UAE stocks escaped largely unscathed yesterday even as the results of Sunday’s referendum in Greece played havoc with global markets.
Shares in Europe fell sharply, as markets digested the news of Greece’s rejection of the terms of a bailout.
London’s FTSE 100 slipped 0.6 per cent, while France’s CAC 40 was 1.53 per cent lower. The euro dropped to a one-week low against the US dollar, before recovering to 1.1028.
In Asia, Hong Kong’s Hang Seng index closed down 3.1 per cent while Japan’s Nikkei was off 2 per cent. China’s Shanghai Composite ended up 2.4 per cent, its first positive close in four days.
However, this masked the fact that more than two-thirds of the index’s equities ended in the black, as state attempts to slow a sell-off of equities appear to have so far borne little fruit.
Shares in the Dubai appeared at first to follow the general downwards trend, immediately opening 1.4 per cent lower, but recovered gradually throughout the day, closing down just 0.3 per cent at 4,055.82.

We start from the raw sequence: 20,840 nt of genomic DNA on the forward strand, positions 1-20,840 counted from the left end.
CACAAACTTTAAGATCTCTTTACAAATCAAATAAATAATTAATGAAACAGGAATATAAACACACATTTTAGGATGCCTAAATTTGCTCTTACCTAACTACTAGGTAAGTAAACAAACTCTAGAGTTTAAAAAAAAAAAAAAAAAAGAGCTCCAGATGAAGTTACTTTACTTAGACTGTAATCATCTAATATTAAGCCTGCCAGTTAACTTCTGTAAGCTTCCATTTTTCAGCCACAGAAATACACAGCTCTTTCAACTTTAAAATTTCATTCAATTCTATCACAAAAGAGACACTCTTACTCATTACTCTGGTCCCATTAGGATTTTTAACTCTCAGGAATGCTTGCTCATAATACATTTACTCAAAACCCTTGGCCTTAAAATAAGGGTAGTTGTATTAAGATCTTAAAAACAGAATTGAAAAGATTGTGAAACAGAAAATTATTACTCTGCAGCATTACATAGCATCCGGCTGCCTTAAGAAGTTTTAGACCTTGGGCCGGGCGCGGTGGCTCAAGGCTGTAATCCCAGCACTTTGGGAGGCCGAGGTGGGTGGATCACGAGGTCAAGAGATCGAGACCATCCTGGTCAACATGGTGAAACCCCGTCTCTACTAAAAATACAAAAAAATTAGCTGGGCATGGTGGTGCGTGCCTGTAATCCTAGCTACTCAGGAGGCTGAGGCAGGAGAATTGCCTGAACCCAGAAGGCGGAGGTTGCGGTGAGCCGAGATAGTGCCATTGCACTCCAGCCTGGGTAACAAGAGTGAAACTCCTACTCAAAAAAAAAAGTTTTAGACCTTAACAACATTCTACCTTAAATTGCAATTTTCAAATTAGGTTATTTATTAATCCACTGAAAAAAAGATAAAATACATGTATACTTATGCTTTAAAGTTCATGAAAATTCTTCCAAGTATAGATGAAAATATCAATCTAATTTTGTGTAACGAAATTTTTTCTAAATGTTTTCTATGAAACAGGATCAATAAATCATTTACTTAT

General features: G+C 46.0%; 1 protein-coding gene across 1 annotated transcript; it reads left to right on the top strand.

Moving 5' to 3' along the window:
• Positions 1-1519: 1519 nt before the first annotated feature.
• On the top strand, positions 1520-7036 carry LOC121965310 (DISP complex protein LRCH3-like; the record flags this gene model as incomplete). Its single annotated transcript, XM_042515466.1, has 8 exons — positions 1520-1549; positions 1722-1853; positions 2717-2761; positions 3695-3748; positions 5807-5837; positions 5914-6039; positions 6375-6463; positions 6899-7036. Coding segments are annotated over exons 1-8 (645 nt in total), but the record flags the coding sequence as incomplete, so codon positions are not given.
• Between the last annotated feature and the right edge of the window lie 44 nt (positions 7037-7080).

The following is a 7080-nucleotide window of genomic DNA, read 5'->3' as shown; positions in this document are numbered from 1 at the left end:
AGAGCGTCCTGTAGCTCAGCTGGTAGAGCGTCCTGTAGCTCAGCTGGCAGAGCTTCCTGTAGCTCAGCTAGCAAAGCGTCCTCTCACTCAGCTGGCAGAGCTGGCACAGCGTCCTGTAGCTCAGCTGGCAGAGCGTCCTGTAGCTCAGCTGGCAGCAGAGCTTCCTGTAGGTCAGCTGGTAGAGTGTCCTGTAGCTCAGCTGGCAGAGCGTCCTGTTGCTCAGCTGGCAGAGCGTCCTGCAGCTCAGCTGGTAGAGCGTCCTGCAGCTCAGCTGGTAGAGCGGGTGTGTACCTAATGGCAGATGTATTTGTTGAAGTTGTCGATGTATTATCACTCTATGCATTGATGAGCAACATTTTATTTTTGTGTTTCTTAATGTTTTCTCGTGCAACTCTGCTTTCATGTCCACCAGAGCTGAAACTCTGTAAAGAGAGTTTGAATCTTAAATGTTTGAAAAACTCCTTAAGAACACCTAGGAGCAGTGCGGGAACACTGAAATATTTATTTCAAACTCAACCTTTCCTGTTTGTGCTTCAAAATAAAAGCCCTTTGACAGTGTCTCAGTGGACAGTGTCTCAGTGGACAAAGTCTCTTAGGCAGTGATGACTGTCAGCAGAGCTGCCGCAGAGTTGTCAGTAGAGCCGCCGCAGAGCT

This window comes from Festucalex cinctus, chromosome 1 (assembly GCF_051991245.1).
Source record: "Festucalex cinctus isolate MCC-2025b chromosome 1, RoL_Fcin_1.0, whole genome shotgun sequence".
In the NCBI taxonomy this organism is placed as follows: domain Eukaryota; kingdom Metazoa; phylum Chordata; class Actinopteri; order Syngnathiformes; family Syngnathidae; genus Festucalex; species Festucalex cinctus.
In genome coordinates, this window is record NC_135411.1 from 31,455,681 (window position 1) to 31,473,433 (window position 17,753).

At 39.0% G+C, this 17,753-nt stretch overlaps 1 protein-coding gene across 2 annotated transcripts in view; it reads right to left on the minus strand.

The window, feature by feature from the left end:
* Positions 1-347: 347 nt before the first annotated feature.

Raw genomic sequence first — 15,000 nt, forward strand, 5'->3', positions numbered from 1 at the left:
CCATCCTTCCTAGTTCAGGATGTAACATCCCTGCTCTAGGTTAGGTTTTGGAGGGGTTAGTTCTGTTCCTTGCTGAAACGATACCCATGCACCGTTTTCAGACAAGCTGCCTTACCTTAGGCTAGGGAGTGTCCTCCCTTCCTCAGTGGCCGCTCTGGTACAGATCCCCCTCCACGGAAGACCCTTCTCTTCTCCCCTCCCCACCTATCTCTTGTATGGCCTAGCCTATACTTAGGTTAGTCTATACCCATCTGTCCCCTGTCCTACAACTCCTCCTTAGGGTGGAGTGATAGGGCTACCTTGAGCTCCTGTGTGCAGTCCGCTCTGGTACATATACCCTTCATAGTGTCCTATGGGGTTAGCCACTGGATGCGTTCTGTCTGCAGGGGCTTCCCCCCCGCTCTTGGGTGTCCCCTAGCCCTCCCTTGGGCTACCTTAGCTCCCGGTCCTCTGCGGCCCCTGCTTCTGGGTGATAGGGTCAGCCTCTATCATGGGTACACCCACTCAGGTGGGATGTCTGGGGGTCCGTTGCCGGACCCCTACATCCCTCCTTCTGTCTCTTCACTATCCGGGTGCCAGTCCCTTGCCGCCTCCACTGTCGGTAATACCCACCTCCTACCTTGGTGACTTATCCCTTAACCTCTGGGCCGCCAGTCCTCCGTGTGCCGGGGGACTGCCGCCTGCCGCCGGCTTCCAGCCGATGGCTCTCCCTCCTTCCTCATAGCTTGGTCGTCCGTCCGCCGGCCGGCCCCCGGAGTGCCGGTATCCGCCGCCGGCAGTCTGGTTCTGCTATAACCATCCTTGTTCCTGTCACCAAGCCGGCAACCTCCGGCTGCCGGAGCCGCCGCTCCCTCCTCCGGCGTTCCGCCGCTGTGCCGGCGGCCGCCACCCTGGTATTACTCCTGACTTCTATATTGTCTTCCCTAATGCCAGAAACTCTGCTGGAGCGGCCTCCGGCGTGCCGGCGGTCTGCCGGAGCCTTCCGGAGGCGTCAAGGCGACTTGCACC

Emaar Properties was among the main gainers, ending up 0.3 per cent at Dh7.77, while Emirates NBD fell 2 per cent.
Abu Dhabi’s headline index meanwhile closed up 0.3 per cent at 4,751.72, bolstered by a 3.2 per cent rise by Etisalat.
Egyptian equities were not so fortunate, however. The country’s headline index dropped 4.2 per cent, as controls on foreign exchange and internal violence, coupled with events in Greece, weighed on investor sentiment.
Shares in Emaar Misr, the newly listed Egyptian subsidiary of Emaar Properties, took a nosedive on their second day of trading yesterday.
The developer’s shares shed 9.9 per cent at Dh3.55, 6.6 per cent below the IPO price.
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